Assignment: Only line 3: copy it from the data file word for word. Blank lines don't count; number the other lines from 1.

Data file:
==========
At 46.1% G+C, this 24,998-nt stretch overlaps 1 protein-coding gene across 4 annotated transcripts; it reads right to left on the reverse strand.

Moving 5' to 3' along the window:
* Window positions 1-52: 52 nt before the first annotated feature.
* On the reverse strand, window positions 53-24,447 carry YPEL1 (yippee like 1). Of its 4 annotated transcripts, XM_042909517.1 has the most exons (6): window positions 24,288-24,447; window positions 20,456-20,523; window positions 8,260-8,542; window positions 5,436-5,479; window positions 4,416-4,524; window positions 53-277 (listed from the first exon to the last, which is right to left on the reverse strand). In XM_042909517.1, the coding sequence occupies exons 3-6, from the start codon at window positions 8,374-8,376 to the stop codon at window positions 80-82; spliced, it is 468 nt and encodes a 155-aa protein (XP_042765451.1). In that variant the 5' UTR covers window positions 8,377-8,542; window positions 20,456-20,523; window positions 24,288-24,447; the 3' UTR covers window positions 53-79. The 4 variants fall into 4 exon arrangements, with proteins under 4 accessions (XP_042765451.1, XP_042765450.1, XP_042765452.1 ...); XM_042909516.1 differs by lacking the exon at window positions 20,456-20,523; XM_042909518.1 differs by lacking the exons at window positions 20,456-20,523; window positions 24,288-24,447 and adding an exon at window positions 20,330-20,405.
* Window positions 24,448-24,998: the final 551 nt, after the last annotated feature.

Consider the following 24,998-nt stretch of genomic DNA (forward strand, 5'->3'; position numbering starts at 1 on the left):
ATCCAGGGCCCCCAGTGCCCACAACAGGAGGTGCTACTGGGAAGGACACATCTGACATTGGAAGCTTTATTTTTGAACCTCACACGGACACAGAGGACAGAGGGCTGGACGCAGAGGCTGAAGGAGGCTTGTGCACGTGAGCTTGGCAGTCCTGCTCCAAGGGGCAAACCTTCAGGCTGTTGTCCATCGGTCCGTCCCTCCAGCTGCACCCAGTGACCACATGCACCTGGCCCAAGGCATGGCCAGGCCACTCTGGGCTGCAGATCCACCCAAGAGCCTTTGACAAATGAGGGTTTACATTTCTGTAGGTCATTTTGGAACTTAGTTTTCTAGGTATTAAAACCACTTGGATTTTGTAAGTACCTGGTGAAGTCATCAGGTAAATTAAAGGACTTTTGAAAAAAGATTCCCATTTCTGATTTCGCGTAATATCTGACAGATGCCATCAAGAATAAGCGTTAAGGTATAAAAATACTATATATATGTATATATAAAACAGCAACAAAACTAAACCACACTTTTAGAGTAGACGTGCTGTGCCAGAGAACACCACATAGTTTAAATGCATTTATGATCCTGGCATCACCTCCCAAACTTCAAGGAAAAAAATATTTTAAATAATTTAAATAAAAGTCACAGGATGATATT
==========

* Window positions 1-52: 52 nt before the first annotated feature.